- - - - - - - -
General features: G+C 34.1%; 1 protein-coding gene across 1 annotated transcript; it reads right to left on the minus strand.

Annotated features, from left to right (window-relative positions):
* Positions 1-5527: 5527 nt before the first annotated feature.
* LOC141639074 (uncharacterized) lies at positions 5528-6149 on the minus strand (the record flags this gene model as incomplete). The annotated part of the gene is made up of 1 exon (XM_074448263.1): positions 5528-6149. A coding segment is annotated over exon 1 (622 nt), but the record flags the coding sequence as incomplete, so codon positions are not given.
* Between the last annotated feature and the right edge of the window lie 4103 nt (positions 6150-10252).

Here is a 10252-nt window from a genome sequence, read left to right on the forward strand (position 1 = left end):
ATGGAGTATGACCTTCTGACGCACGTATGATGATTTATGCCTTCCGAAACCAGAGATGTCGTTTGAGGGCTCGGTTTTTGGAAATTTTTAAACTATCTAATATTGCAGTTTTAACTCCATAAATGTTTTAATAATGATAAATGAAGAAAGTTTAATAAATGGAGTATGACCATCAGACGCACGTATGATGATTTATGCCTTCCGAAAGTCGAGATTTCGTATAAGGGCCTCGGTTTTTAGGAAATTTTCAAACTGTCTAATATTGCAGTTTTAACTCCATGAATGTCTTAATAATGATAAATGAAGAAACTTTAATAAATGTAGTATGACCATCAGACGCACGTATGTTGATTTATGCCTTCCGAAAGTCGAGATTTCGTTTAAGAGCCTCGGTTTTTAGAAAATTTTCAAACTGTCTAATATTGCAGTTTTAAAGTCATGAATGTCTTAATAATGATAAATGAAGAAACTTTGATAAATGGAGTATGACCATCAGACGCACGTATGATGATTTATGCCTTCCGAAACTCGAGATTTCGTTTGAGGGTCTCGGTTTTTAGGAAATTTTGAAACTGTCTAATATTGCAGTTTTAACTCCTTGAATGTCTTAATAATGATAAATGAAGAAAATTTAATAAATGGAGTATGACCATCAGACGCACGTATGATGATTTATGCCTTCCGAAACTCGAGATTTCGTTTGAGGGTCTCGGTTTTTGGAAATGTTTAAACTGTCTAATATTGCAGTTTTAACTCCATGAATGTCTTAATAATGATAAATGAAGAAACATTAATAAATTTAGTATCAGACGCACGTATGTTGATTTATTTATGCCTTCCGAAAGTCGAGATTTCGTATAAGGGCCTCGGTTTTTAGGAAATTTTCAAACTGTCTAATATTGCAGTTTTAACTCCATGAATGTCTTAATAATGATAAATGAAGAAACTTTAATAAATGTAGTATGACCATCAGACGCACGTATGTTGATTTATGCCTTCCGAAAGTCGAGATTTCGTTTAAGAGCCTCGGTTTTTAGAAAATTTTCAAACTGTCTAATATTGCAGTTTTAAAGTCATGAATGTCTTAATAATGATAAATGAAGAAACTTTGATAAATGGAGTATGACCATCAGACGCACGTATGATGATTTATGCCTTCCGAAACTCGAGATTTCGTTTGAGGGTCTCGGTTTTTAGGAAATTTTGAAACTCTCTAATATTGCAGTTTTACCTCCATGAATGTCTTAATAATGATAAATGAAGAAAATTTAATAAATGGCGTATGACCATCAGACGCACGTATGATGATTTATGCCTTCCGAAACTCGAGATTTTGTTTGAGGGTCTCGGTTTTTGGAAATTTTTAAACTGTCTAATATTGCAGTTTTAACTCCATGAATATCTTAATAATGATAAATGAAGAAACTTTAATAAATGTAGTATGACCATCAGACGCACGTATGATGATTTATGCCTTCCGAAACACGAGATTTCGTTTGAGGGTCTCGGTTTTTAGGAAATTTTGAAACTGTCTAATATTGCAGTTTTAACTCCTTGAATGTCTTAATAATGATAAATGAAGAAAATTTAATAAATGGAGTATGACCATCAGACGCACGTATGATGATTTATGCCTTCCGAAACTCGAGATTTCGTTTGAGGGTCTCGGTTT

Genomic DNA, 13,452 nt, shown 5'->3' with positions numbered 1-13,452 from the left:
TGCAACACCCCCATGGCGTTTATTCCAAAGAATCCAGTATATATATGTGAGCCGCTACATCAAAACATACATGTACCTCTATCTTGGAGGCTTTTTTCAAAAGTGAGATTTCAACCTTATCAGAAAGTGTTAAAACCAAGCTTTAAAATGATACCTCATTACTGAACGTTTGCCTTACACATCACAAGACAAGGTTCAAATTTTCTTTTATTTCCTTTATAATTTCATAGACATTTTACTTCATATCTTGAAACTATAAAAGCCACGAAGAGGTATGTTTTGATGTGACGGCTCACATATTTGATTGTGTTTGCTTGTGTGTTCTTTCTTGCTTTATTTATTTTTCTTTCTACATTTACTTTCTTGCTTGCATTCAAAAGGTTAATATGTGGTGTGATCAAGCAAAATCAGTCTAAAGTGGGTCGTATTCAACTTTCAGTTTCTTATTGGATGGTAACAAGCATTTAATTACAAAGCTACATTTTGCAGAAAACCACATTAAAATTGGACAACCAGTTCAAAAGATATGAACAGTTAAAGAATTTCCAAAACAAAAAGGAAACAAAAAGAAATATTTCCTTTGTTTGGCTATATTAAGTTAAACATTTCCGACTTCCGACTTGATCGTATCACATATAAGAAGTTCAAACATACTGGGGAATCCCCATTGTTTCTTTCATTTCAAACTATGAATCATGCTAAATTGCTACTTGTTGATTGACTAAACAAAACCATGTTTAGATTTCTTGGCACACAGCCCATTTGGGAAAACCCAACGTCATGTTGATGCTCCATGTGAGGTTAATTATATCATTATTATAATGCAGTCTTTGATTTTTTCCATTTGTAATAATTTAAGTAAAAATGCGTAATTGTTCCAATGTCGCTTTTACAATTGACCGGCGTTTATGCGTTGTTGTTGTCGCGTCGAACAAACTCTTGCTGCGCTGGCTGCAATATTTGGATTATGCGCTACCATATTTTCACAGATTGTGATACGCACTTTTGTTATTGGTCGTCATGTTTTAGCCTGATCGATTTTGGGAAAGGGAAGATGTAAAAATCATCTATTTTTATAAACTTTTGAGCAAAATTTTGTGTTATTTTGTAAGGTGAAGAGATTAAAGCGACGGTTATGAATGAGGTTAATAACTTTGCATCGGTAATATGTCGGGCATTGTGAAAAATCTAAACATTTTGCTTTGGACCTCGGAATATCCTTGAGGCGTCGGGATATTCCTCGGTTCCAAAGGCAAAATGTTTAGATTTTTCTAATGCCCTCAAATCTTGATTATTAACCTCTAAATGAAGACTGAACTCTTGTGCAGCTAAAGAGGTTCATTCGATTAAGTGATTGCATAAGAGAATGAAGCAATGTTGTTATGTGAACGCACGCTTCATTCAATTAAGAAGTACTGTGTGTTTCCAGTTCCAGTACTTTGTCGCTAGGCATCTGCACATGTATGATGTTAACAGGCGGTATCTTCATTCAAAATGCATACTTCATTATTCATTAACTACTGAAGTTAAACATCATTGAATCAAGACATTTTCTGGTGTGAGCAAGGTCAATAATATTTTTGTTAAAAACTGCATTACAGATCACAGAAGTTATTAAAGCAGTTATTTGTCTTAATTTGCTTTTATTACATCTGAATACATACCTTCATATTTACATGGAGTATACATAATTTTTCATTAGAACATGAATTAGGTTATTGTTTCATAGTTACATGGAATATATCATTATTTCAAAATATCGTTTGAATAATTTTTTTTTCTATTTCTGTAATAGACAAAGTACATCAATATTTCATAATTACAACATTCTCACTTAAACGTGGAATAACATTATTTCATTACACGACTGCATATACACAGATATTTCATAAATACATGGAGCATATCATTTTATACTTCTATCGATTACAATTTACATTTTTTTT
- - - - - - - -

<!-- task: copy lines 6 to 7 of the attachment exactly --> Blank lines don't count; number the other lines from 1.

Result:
Here is a 10252-nt window from a genome sequence, read left to right on the forward strand (position 1 = left end):
ATGGAGTATGACCTTCTGACGCACGTATGATGATTTATGCCTTCCGAAACCAGAGATGTCGTTTGAGGGCTCGGTTTTTGGAAATTTTTAAACTATCTAATATTGCAGTTTTAACTCCATAAATGTTTTAATAATGATAAATGAAGAAAGTTTAATAAATGGAGTATGACCATCAGACGCACGTATGATGATTTATGCCTTCCGAAAGTCGAGATTTCGTATAAGGGCCTCGGTTTTTAGGAAATTTTCAAACTGTCTAATATTGCAGTTTTAACTCCATGAATGTCTTAATAATGATAAATGAAGAAACTTTAATAAATGTAGTATGACCATCAGACGCACGTATGTTGATTTATGCCTTCCGAAAGTCGAGATTTCGTTTAAGAGCCTCGGTTTTTAGAAAATTTTCAAACTGTCTAATATTGCAGTTTTAAAGTCATGAATGTCTTAATAATGATAAATGAAGAAACTTTGATAAATGGAGTATGACCATCAGACGCACGTATGATGATTTATGCCTTCCGAAACTCGAGATTTCGTTTGAGGGTCTCGGTTTTTAGGAAATTTTGAAACTGTCTAATATTGCAGTTTTAACTCCTTGAATGTCTTAATAATGATAAATGAAGAAAATTTAATAAATGGAGTATGACCATCAGACGCACGTATGATGATTTATGCCTTCCGAAACTCGAGATTTCGTTTGAGGGTCTCGGTTTTTGGAAATGTTTAAACTGTCTAATATTGCAGTTTTAACTCCATGAATGTCTTAATAATGATAAATGAAGAAACATTAATAAATTTAGTATCAGACGCACGTATGTTGATTTATTTATGCCTTCCGAAAGTCGAGATTTCGTATAAGGGCCTCGGTTTTTAGGAAATTTTCAAACTGTCTAATATTGCAGTTTTAACTCCATGAATGTCTTAATAATGATAAATGAAGAAACTTTAATAAATGTAGTATGACCATCAGACGCACGTATGTTGATTTATGCCTTCCGAAAGTCGAGATTTCGTTTAAGAGCCTCGGTTTTTAGAAAATTTTCAAACTGTCTAATATTGCAGTTTTAAAGTCATGAATGTCTTAATAATGATAAATGAAGAAACTTTGATAAATGGAGTATGACCATCAGACGCACGTATGATGATTTATGCCTTCCGAAACTCGAGATTTCGTTTGAGGGTCTCGGTTTTTAGGAAATTTTGAAACTCTCTAATATTGCAGTTTTACCTCCATGAATGTCTTAATAATGATAAATGAAGAAAATTTAATAAATGGCGTATGACCATCAGACGCACGTATGATGATTTATGCCTTCCGAAACTCGAGATTTTGTTTGAGGGTCTCGGTTTTTGGAAATTTTTAAACTGTCTAATATTGCAGTTTTAACTCCATGAATATCTTAATAATGATAAATGAAGAAACTTTAATAAATGTAGTATGACCATCAGACGCACGTATGATGATTTATGCCTTCCGAAACACGAGATTTCGTTTGAGGGTCTCGGTTTTTAGGAAATTTTGAAACTGTCTAATATTGCAGTTTTAACTCCTTGAATGTCTTAATAATGATAAATGAAGAAAATTTAATAAATGGAGTATGACCATCAGACGCACGTATGATGATTTATGCCTTCCGAAACTCGAGATTTCGTTTGAGGGTCTCGGTTT